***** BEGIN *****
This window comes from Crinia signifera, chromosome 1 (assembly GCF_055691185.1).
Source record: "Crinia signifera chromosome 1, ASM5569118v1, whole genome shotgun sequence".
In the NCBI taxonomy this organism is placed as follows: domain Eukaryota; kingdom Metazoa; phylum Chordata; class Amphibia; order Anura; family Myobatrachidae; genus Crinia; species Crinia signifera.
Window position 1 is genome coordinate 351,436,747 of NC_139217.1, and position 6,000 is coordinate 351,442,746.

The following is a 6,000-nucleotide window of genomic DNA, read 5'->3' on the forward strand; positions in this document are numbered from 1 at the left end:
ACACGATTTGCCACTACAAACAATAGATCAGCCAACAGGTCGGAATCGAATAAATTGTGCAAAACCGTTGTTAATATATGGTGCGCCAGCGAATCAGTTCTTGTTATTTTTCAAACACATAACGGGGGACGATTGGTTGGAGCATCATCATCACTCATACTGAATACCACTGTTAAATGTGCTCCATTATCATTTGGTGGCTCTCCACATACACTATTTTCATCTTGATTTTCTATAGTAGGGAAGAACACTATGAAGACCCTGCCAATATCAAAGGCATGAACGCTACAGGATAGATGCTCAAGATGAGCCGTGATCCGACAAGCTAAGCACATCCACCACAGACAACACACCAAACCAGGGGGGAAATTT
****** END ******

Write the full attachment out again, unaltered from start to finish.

This window comes from Crinia signifera, chromosome 1 (assembly GCF_055691185.1).
Source record: "Crinia signifera chromosome 1, ASM5569118v1, whole genome shotgun sequence".
In the NCBI taxonomy this organism is placed as follows: domain Eukaryota; kingdom Metazoa; phylum Chordata; class Amphibia; order Anura; family Myobatrachidae; genus Crinia; species Crinia signifera.
Window position 1 is genome coordinate 351,436,747 of NC_139217.1, and position 6,000 is coordinate 351,442,746.

The following is a 6,000-nucleotide window of genomic DNA, read 5'->3' on the forward strand; positions in this document are numbered from 1 at the left end:
ACACGATTTGCCACTACAAACAATAGATCAGCCAACAGGTCGGAATCGAATAAATTGTGCAAAACCGTTGTTAATATATGGTGCGCCAGCGAATCAGTTCTTGTTATTTTTCAAACACATAACGGGGGACGATTGGTTGGAGCATCATCATCACTCATACTGAATACCACTGTTAAATGTGCTCCATTATCATTTGGTGGCTCTCCACATACACTATTTTCATCTTGATTTTCTATAGTAGGGAAGAACACTATGAAGACCCTGCCAATATCAAAGGCATGAACGCTACAGGATAGATGCTCAAGATGAGCCGTGATCCGACAAGCTAAGCACATCCACCACAGACAACACACCAAACCAGGGGGGAAATTT